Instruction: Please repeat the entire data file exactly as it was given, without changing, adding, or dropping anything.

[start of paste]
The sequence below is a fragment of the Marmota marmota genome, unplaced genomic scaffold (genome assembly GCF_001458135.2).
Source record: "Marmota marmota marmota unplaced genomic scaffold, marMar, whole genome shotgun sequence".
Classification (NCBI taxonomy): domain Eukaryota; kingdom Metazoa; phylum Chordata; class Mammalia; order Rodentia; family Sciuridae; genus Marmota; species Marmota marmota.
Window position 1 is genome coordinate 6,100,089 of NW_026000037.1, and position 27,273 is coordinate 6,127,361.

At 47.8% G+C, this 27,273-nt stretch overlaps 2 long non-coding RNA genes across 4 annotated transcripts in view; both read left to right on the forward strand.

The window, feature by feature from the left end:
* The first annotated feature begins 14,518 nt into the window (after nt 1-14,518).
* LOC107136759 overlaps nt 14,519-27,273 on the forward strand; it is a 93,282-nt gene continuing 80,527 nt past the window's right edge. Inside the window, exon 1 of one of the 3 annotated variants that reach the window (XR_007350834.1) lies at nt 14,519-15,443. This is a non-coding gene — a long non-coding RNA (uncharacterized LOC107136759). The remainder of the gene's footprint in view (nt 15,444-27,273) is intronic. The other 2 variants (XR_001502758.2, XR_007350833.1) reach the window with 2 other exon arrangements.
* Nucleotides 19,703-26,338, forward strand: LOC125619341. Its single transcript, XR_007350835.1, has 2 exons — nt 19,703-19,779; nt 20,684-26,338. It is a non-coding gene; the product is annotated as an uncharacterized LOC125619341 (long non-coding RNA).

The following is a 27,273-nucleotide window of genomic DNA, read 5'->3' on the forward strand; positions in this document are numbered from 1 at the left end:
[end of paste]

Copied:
The sequence below is a fragment of the Marmota marmota genome, unplaced genomic scaffold (genome assembly GCF_001458135.2).
Source record: "Marmota marmota marmota unplaced genomic scaffold, marMar, whole genome shotgun sequence".
Classification (NCBI taxonomy): domain Eukaryota; kingdom Metazoa; phylum Chordata; class Mammalia; order Rodentia; family Sciuridae; genus Marmota; species Marmota marmota.
Window position 1 is genome coordinate 6,100,089 of NW_026000037.1, and position 27,273 is coordinate 6,127,361.

At 47.8% G+C, this 27,273-nt stretch overlaps 2 long non-coding RNA genes across 4 annotated transcripts in view; both read left to right on the forward strand.

The window, feature by feature from the left end:
* The first annotated feature begins 14,518 nt into the window (after nt 1-14,518).
* LOC107136759 overlaps nt 14,519-27,273 on the forward strand; it is a 93,282-nt gene continuing 80,527 nt past the window's right edge. Inside the window, exon 1 of one of the 3 annotated variants that reach the window (XR_007350834.1) lies at nt 14,519-15,443. This is a non-coding gene — a long non-coding RNA (uncharacterized LOC107136759). The remainder of the gene's footprint in view (nt 15,444-27,273) is intronic. The other 2 variants (XR_001502758.2, XR_007350833.1) reach the window with 2 other exon arrangements.
* Nucleotides 19,703-26,338, forward strand: LOC125619341. Its single transcript, XR_007350835.1, has 2 exons — nt 19,703-19,779; nt 20,684-26,338. It is a non-coding gene; the product is annotated as an uncharacterized LOC125619341 (long non-coding RNA).

The following is a 27,273-nucleotide window of genomic DNA, read 5'->3' on the forward strand; positions in this document are numbered from 1 at the left end: